Isaiah 65 – Judgment and Final Salvation. G_d has great plans for mankind but he and/or she are not always willing to come to him. So the good that he planned would not occur. “I was ready to respond, but no one asked for help. I was ready to be found, but no one was looking for me. I said, ‘Here I am, here I am!’ to a nation that did not call on my name. All-day long I opened my arms to rebellious people. But they follow their own evil paths and their crooked schemes (1-2). G_d’s plan for our life is not some illusion that he is glad he does not have to give, it is right in front of us but we do not see it. We cannot live one foot in G_d’s kingdom and one foot in the world just as you cannot serve two masters (Matthew 6:24) because the two kingdoms are 180 degrees out of sync with the other. At night they go out among the graves, worshiping the dead. They eat the flesh of pigs and make stews with other forbidden foods. Yet they say to each other, ‘Don’t come too close or you will defile me! I am holier than you!’ These people are a stench in my nostrils, an acrid smell that never goes away (4-5). G_d is never silent on matters of righteousness and no one is exempt from judgment. We are not saved just because we say “I serve the Lord see my temple”? We are not saved no matter how many Bibles we possess or many verses we can quote. We are saved by remaining in Him and honoring him with our heart, not our mouth (6-7)! The “new heavens and the new earth” (17)  speak to “results”. If despite all this you still will not listen to Me and be obedient, then I will punish you seven times more for your sins. I will break your pride in your power, and I will make your skies like iron [giving no rain and blocking all prayers] and your ground like bronze [hard to plow and yielding no produce]. Your strength will be spent uselessly, for your land will not yield its produce and the trees of the land will not yield their fruit (Leviticus 26:18-20).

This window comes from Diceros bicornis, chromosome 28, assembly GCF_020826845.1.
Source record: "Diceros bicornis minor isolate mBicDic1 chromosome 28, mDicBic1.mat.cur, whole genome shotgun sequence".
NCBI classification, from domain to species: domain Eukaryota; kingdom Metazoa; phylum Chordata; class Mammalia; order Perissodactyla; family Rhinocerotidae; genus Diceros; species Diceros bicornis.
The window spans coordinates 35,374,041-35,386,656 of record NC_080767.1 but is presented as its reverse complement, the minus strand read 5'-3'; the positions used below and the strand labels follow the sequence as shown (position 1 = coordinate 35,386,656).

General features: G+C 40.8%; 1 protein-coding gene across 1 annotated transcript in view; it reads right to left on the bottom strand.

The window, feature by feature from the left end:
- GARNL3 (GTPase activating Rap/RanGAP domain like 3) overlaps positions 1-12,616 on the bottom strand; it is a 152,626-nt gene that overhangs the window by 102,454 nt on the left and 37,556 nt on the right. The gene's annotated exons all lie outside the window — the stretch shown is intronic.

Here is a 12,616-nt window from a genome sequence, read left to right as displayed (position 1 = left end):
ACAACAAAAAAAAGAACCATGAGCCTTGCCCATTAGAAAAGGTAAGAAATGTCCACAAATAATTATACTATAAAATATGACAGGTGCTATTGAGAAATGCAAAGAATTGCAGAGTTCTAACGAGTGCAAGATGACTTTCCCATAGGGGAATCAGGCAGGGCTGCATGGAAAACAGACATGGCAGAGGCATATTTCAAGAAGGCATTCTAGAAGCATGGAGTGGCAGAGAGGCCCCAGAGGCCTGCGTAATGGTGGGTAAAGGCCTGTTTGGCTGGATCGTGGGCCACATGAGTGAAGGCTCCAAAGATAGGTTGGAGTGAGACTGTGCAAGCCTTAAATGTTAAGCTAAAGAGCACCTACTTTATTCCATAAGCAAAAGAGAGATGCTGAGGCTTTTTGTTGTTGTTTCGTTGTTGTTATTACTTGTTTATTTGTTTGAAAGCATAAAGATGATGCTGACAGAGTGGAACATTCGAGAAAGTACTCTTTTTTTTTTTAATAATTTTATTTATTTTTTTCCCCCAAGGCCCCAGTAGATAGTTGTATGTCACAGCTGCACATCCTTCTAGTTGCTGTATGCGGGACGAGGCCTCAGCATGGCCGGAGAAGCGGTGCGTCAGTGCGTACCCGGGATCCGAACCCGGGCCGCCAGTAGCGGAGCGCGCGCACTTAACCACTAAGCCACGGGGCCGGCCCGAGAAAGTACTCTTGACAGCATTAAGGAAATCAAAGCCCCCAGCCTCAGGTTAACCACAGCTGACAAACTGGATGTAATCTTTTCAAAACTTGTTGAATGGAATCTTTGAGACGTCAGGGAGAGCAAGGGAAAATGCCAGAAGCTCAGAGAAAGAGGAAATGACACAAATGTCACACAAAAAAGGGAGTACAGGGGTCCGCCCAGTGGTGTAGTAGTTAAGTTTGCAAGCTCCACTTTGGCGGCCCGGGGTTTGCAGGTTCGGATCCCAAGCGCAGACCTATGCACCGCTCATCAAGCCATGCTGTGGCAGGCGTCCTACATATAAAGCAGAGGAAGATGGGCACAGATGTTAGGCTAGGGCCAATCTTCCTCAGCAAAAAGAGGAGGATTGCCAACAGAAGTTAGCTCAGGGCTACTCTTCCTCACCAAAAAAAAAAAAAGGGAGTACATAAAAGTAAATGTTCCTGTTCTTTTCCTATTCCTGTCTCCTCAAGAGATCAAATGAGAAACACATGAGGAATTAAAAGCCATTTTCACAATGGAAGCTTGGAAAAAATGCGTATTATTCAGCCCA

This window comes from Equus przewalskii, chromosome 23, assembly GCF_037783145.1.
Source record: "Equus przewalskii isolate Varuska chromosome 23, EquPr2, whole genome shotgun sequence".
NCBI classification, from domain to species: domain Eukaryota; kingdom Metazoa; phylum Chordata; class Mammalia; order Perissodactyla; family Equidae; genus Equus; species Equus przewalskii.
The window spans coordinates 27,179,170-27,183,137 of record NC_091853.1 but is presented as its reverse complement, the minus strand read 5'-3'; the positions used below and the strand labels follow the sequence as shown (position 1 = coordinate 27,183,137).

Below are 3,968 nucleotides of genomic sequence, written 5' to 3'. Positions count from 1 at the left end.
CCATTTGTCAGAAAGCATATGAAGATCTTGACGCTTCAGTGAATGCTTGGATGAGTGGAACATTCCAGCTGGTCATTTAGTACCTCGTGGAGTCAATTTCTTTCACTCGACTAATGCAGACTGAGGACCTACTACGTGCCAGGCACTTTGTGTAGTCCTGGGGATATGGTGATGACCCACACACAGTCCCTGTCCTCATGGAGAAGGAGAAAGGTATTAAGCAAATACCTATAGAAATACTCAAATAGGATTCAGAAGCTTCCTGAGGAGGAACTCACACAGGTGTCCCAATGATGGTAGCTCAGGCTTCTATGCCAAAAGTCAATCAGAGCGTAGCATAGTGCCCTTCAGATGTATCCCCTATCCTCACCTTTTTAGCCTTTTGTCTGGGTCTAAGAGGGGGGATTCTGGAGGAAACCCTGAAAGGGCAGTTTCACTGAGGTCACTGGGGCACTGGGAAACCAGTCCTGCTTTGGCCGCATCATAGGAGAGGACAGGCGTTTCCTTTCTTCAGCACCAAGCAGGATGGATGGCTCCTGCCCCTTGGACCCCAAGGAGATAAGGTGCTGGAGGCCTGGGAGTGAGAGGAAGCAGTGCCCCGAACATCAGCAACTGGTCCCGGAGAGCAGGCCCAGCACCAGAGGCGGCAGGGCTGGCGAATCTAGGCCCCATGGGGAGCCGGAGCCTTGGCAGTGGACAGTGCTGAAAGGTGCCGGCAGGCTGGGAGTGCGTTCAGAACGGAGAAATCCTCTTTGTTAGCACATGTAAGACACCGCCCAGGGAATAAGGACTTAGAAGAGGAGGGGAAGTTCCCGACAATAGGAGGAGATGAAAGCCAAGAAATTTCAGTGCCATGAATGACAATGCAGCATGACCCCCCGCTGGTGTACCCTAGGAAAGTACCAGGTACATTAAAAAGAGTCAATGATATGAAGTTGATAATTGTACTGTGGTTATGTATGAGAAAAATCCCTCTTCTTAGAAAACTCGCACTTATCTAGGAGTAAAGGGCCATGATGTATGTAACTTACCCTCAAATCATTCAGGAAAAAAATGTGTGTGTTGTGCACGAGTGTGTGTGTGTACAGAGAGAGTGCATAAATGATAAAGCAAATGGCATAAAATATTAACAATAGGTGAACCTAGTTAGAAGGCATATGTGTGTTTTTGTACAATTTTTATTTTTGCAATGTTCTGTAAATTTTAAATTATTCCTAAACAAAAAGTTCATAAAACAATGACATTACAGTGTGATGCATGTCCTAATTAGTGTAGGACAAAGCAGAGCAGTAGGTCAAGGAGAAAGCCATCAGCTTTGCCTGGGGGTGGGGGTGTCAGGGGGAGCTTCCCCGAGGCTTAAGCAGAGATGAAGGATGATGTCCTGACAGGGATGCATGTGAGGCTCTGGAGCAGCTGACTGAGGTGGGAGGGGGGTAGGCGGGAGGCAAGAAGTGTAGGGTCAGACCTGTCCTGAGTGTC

Luke 19 – Jesus and Zacchaeus. This man Zacchaeus was the worst sort of individual in the eyes of the people because he was a “tax collector”. He wanted to get a look at this man Jesus that he had heard so much about. So he climbed up into a tree. When Jesus saw him, he said “come on down Zacchaeus I want to be your guest today” (5). So Jesus did the unthinkable in the eyes of the self-righteous, “he had a meal with a sinner”. Meanwhile, Zacchaeus stood before the Lord and said, “I will give half my wealth to the poor, Lord, and if I have cheated people on their taxes, I will give them back four times as much!” Jesus responded, “Salvation has come to this home today, for this man has shown himself to be a true son of Abraham. For the Son of Man came to seek and save those who are lost (8-10).” Jesus’ life and death were recorded in the book of the prophets before he was born so that the world would know the true Messiah of G_d. So, his entry into Jerusalem riding on the back of a donkey was a signal that his man was a king. The priests wanted Jesus to silence the people from proclaiming him “king” because it would infuriate Caesar but more importantly, it would change the people’s perception of the religious leaders. Sort of like being served a wonderful healthy meal instead of the fast-food you have been eating and seeing and feeling the difference. Many religious people have separated themselves from G_d thinking they were the  “best thing ever” so when the true message is preached, they call it foul. Conversely, there are the few who have been adhering to G_d’s word and have fruit to show for it (11-27). Jesus’ prayer for the city was that they would open their eyes and hearts but they would have nothing to do with it (42-44).